At the upcoming October 27 auction, companies will be able to bid for eight blocks in the pre-salt areas of the Santos and Campos basins. These fields are considered to be Brazil’s most promising, with above-average production from those areas that are already in production. “Brazilian pre-salt is always going to be attractive because of its potential,” a spokesman from Spanish major Repsol told NGW.

“We have to be aware that oil demand is going to be strong at least for the next two decades and E&P companies are getting more efficient in their developments so that leads us to an scenario where Brazil is going to play an important role,” he added.

Those “yet to find reserves in the pre-salt play” are what are still attracting companies to Brazil – both newcomers and those majors that have previously invested in the region, he added. 

“During the last 15 years companies like Repsol have made big investments to set an infrastructure up there and help local industry to boost and become an important competitor in the region. Having a position in Brazil has been always an objective for E&P companies and now they have the opportunity to do so, with the new ANP Bid Round calendar confirmed until 2019.”

The Spanish major was awarded oil blocks in the Espirito Santo basin off the coast of Brazil in last month’s auction. If Brazil can continue to improve the regulatory conditions surrounding the industry, then it will likely see further growth.“Brazil is doing very well and has the attitude to improve conditions for doing business. If they improve regulation – especially to develop opportunities for natural gas potential discoveries – and tax management, and set clear long term rules, the industry is going to grow for sure,” the spokesman told NGW.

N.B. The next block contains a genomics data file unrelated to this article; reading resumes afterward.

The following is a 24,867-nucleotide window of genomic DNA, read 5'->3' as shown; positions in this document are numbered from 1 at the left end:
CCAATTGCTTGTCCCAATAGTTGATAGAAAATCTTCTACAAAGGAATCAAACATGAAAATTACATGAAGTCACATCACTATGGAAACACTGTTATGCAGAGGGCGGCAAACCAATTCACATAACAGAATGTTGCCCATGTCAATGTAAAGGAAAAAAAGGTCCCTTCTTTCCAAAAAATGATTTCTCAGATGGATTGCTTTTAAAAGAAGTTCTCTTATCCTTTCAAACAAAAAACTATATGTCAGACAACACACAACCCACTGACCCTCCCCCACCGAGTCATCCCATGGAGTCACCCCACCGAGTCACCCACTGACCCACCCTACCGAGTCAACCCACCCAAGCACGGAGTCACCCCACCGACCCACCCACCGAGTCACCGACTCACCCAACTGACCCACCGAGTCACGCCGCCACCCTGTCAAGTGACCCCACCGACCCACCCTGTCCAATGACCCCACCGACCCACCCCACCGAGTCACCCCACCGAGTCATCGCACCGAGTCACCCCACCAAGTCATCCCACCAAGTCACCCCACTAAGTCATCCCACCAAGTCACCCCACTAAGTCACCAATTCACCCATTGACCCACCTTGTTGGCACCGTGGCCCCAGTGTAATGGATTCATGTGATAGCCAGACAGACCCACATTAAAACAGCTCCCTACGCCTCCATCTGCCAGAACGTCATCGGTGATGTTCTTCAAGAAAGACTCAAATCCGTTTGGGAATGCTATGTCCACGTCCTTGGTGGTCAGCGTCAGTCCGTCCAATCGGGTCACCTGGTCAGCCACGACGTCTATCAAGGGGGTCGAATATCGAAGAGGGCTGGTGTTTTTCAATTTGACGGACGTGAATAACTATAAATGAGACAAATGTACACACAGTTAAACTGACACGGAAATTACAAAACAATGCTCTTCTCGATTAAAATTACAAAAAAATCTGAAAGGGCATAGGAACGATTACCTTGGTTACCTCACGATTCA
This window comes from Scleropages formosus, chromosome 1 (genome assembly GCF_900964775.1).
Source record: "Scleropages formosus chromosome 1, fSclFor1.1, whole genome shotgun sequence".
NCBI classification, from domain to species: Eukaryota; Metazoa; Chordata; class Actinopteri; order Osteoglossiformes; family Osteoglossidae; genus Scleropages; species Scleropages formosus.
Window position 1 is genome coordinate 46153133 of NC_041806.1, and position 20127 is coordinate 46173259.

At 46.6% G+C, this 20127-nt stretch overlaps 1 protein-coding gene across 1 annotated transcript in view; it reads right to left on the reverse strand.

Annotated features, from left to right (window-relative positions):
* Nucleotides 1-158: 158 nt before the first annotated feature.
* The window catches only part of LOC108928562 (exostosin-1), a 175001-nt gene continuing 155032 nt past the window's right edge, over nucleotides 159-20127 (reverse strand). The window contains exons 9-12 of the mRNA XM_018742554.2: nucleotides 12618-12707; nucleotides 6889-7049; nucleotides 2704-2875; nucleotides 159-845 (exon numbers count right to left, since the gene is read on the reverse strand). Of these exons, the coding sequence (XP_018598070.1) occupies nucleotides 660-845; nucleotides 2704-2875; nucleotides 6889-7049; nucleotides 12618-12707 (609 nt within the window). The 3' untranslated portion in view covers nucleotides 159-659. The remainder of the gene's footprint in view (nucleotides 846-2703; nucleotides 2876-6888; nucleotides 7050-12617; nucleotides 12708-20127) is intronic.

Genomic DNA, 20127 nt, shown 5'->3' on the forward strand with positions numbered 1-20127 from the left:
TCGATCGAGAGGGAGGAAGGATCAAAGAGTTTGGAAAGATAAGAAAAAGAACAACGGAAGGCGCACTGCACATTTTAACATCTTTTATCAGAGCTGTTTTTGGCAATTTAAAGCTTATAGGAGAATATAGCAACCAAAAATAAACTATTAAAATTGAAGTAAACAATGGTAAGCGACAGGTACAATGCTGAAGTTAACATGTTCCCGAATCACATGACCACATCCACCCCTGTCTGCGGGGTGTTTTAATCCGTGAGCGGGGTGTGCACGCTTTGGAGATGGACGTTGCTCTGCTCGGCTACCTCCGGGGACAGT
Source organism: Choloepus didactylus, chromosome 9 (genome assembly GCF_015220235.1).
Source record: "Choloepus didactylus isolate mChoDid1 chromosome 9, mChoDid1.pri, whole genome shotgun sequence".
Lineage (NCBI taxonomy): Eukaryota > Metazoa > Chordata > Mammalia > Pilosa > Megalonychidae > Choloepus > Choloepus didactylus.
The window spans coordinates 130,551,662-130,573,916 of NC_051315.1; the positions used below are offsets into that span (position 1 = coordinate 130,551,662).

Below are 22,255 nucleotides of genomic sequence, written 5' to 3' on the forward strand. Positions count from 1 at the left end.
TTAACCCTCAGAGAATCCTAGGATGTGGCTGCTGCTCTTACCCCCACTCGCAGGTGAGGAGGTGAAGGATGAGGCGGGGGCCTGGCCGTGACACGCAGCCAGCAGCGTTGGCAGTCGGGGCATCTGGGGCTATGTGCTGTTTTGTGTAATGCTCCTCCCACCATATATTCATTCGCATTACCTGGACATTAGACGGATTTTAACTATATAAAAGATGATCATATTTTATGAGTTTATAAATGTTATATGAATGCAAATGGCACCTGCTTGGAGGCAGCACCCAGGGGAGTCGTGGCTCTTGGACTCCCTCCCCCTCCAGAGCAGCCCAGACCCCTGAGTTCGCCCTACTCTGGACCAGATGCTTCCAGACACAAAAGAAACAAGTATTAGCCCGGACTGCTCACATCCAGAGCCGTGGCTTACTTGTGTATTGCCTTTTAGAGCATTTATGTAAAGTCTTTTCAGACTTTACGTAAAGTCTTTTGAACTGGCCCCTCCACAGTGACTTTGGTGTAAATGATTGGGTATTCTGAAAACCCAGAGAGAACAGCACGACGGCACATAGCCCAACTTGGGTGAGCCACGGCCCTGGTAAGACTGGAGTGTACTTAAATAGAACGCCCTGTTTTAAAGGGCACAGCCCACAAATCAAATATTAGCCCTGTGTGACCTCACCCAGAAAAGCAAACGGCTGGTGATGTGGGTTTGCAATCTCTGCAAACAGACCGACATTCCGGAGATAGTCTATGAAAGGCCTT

The Brazilian government has made a series of policy changes in the last year to try to attract more international majors to the industry and boost the economy. 

The business-friendly president Michel Temer changed the rules so that foreign companies are less obliged than previously to use local partners, which it hopes will spur greater foreign investment in the sector. The Washington-based Atlantic Council think-tank said earlier this year that Brazil’s oil and gas sector is on the verge of its biggest transformation in decades, with unprecedented opportunities for new entrants to the market.

The contraction of Petrobras and other traditional players has left a gap for new companies that are keen to increase their role in Brazilian E&P, the Atlantic Council said in new research. The heavily indebted state-run firm, which is still reeling from a major corruption scandal, made a 20% cut to its oil and gas reserves in January. In February, Brazil’s Senate also approved legislation that relieves the company of its role as mandatory stakeholder and sole operator in pre-salt deep-water oilfields.

Analysts say the bill ending Petrobras’ mandatory operatorship indicates that the country is more willing to open up to new investors, but warn that political instability could still be a problem going forward and may deter some potential investors.